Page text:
Teacher Wares

June 22, 2011

UNESCO invites contributions to wiki directory
What are the most successful, effective and productive educational activities promoting a culture of peace in Canada? UNESCO is collecting and publishing a directory of projects that encourage a culture of peace and respect for human rights and democratic values. The project will contribute to UNESCO’s International Decade for a Culture of Peace and Non-Violence for the Children of the World. For more information, visit http://directorypeace.blogspot.com/ (English) or www.repertoirepaix.com/ (French).

Interactive workshops teach students about the UN
“What Kind of World...?” is the title of a free program offered by the Edmonton Branch of the United Nations Association in Canada (UNAC). The program teaches children in Grades 3–8 about the UN, Canada’s role in the UN and human rights. UNAC delivers three one-hour interactive workshops to students. The first workshop introduces students to the UN. The second workshop discusses the UN’s specialized agencies and programs and the third workshop focuses on human rights. For more information, visit UNAC’s website (www.edmonton.unac.org/html/what_kind_of_world_.html).

Crystal meth subject of free student DVD
The devastating effect of crystal meth is the theme of Wasted Angels by Multi-Youth Productions, in Stony Plain. The student performers, under the direction of school teacher Carol Gilchrist, write and produce theatre productions on subjects of interest to junior and senior high students. Wasted Angels has been filmed professionally and is available at no cost to schools across Alberta. To obtain a free copy of the DVD and teacher’s manual, contact Judy Kesanko, Multicultural Heritage Centre. Telephone: 780-963-2777 (Tuesdays and Wednesdays); e-mail: judyk@multicentre.org. 

Association publications are informative and timely
The Alberta Teachers’ Association has several new publications of interest to teachers. The Future of Teaching in Alberta, based on discussions with teachers, reviews current trends in education and examines the future of teaching in Alberta. The Early Years of Practice: Interim Report of a Five-Year Study of Beginning Teachers in Alberta summarizes the findings at the end of Year 3 of a five-year study that is tracking the experiences of teachers who began teaching in 2007. We Are Teachers. Teaching is Our Profession is designed to inform, educate and engage members. The brochure reinforces the value and importance of the core work of the Association and highlights the ATA’s principal programs and services. The Courage to Choose: Emerging Trends and Strategic Possibilities for Informed Transformation in Alberta Schools: 2010–2011 draws on ATA research and attempts to answer the question: “What kind of society do we want to create in Alberta and what kind of teaching and learning will get us there?” Here Comes Everyone is designed to help school staff establish educational practices that honour and reflect intercultural perspectives. The publication features practical advice for teachers, tips for administrators and a list of community resources. To order your copy, contact Distribution at Barnett House, in Edmonton (e-mail: distribution@ata.ab.ca).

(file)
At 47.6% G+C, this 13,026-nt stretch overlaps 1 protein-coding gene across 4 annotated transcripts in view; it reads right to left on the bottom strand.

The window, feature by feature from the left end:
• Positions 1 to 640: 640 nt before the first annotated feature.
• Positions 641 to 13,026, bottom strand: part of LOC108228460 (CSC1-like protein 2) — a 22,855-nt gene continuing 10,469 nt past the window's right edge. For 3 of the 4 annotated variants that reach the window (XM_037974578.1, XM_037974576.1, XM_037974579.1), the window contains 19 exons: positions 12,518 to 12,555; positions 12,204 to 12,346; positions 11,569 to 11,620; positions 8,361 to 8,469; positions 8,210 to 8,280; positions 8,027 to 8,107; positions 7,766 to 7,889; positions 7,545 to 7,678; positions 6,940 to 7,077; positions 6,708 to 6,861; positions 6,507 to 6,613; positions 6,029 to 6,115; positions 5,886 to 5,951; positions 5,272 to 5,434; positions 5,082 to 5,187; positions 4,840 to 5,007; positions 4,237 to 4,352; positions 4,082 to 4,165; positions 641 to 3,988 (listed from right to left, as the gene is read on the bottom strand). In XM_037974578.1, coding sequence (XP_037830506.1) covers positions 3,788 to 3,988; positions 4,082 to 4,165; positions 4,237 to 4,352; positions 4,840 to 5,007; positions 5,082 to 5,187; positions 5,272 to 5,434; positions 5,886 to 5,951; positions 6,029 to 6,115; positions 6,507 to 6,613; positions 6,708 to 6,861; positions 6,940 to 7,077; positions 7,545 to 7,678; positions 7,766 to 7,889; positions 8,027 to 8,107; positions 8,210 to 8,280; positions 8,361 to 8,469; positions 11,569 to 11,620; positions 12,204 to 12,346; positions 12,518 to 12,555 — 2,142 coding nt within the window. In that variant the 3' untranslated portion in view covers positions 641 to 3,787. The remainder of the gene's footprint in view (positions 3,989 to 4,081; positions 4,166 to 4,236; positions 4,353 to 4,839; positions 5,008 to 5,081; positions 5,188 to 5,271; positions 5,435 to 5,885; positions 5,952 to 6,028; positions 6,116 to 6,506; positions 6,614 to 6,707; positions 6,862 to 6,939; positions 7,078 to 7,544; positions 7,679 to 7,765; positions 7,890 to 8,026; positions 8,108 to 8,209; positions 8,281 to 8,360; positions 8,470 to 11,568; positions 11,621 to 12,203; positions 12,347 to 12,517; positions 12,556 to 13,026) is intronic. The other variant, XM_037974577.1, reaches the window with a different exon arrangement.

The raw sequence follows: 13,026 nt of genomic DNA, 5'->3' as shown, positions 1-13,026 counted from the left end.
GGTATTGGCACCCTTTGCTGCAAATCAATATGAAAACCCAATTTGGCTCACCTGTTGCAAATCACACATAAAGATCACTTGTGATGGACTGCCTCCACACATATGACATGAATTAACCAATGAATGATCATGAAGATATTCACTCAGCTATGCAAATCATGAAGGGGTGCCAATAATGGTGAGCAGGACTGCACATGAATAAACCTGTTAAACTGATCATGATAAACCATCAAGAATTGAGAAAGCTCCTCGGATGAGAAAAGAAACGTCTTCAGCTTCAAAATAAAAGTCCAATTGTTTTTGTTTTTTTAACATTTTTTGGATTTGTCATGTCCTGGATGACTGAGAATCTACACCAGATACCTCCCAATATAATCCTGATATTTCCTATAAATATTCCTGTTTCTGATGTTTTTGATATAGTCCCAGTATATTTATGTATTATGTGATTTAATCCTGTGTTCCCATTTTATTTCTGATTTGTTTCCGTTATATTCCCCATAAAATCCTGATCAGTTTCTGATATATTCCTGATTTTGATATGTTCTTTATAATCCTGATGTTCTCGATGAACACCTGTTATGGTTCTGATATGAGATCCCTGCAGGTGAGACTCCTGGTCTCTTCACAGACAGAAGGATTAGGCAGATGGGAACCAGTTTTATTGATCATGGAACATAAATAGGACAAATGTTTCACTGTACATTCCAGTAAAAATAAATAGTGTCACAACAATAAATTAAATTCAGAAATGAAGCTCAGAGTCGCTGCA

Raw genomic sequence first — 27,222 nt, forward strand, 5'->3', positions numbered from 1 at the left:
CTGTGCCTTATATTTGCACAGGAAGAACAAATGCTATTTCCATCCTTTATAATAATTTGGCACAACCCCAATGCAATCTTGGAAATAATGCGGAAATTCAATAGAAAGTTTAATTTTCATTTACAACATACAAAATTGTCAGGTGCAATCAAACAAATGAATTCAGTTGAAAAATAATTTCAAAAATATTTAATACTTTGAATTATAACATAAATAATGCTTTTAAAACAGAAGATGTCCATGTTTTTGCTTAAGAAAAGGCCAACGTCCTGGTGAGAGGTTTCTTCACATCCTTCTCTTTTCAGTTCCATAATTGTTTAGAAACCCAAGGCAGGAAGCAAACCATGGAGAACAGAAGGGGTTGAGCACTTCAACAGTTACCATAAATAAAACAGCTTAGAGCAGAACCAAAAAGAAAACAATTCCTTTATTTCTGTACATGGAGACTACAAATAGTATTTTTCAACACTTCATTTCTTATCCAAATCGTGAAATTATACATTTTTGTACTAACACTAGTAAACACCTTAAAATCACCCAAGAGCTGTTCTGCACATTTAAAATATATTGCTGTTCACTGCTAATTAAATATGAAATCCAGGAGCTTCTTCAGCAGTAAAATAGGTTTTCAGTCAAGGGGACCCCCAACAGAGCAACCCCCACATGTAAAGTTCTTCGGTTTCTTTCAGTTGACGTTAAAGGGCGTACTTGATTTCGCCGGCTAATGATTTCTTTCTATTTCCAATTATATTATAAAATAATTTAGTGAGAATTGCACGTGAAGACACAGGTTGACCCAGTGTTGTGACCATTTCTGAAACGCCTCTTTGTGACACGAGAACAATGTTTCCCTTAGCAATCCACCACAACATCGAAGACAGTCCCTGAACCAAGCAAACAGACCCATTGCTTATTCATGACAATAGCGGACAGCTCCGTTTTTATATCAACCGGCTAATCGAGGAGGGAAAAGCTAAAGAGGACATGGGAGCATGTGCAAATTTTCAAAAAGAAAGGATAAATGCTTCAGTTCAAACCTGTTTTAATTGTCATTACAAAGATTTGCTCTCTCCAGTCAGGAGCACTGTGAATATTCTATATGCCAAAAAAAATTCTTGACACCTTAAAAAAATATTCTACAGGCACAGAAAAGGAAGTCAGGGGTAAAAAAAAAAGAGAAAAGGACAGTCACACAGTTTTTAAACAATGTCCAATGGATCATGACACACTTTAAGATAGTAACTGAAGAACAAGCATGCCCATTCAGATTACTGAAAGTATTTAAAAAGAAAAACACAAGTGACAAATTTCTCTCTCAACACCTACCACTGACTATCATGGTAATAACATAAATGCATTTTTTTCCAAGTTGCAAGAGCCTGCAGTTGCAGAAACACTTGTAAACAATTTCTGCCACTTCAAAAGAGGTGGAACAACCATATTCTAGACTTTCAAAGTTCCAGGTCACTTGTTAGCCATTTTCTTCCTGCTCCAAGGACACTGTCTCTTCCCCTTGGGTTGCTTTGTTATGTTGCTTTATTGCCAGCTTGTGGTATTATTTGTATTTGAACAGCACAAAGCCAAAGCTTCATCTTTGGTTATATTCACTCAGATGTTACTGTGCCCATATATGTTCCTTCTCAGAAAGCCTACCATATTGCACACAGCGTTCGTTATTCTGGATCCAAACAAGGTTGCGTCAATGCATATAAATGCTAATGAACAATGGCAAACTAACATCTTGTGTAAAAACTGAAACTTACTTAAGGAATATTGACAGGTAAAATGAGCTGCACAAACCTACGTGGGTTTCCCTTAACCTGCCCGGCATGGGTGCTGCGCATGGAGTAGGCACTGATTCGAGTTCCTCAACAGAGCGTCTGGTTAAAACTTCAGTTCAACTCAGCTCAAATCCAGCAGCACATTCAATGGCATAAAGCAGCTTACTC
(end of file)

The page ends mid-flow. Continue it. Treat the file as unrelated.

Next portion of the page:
WOW! ATA workshops are only $100!
ATA workshop fees are only $100 per workshop. For information, visit the Alberta Teachers’ Association website (www.teachers.ab.ca) and under the heading Professional Development, click on Workshops, Courses and Presentations to obtain information. Book a workshop by contacting Barnett House, in Edmonton. Telephone: 780-447-9417 (in Edmonton and area) or call tollfree in Alberta at 1-800-232-7208 or by e-mail at pdworkshops@ata.ab.ca. Please book workshops six weeks in advance.

We’d like to hear your story
Did you leave teaching after three to five years in an Alberta school? Did you graduate from an Alberta faculty of education? Did you graduate with a BEd but have never had a full-time continuing contract in a school? Do you want to tell your story? Researchers at the University of Alberta are interested in learning why teachers leave teaching after only a few years. It is hoped that the information gathered will influence schools and government policies. Identities of participants will be kept confidential. For more information, contact the researchers at teacherattrition@gmail.com or 780-492-7770.

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